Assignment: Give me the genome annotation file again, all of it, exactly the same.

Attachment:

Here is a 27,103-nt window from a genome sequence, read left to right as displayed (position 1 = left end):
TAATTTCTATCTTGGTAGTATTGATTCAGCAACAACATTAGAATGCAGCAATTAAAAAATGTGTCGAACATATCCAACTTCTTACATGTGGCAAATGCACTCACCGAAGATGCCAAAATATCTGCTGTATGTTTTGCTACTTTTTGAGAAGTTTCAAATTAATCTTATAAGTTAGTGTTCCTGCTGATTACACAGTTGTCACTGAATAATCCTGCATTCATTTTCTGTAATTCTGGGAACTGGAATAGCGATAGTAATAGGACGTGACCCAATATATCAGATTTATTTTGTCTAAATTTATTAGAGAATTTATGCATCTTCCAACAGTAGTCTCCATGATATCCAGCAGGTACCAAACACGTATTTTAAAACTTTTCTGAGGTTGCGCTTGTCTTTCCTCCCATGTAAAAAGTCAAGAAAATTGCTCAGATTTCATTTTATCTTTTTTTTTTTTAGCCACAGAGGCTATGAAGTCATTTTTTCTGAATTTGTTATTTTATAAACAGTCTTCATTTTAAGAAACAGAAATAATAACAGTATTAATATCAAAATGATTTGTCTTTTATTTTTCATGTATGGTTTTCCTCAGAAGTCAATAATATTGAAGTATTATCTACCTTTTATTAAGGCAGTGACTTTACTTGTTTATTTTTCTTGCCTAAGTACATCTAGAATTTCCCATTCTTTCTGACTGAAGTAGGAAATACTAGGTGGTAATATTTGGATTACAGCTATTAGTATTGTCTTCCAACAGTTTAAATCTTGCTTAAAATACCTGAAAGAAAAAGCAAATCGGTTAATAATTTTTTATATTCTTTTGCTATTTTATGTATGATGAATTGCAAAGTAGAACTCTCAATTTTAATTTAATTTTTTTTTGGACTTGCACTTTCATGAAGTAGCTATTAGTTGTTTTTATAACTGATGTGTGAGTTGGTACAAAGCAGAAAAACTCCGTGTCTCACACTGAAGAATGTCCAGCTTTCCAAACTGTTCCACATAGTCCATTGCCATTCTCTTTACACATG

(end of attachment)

Here is a 27,103-nt window from a genome sequence, read left to right as displayed (position 1 = left end):
TAATTTCTATCTTGGTAGTATTGATTCAGCAACAACATTAGAATGCAGCAATTAAAAAATGTGTCGAACATATCCAACTTCTTACATGTGGCAAATGCACTCACCGAAGATGCCAAAATATCTGCTGTATGTTTTGCTACTTTTTGAGAAGTTTCAAATTAATCTTATAAGTTAGTGTTCCTGCTGATTACACAGTTGTCACTGAATAATCCTGCATTCATTTTCTGTAATTCTGGGAACTGGAATAGCGATAGTAATAGGACGTGACCCAATATATCAGATTTATTTTGTCTAAATTTATTAGAGAATTTATGCATCTTCCAACAGTAGTCTCCATGATATCCAGCAGGTACCAAACACGTATTTTAAAACTTTTCTGAGGTTGCGCTTGTCTTTCCTCCCATGTAAAAAGTCAAGAAAATTGCTCAGATTTCATTTTATCTTTTTTTTTTTTAGCCACAGAGGCTATGAAGTCATTTTTTCTGAATTTGTTATTTTATAAACAGTCTTCATTTTAAGAAACAGAAATAATAACAGTATTAATATCAAAATGATTTGTCTTTTATTTTTCATGTATGGTTTTCCTCAGAAGTCAATAATATTGAAGTATTATCTACCTTTTATTAAGGCAGTGACTTTACTTGTTTATTTTTCTTGCCTAAGTACATCTAGAATTTCCCATTCTTTCTGACTGAAGTAGGAAATACTAGGTGGTAATATTTGGATTACAGCTATTAGTATTGTCTTCCAACAGTTTAAATCTTGCTTAAAATACCTGAAAGAAAAAGCAAATCGGTTAATAATTTTTTATATTCTTTTGCTATTTTATGTATGATGAATTGCAAAGTAGAACTCTCAATTTTAATTTAATTTTTTTTTGGACTTGCACTTTCATGAAGTAGCTATTAGTTGTTTTTATAACTGATGTGTGAGTTGGTACAAAGCAGAAAAACTCCGTGTCTCACACTGAAGAATGTCCAGCTTTCCAAACTGTTCCACATAGTCCATTGCCATTCTCTTTACACATG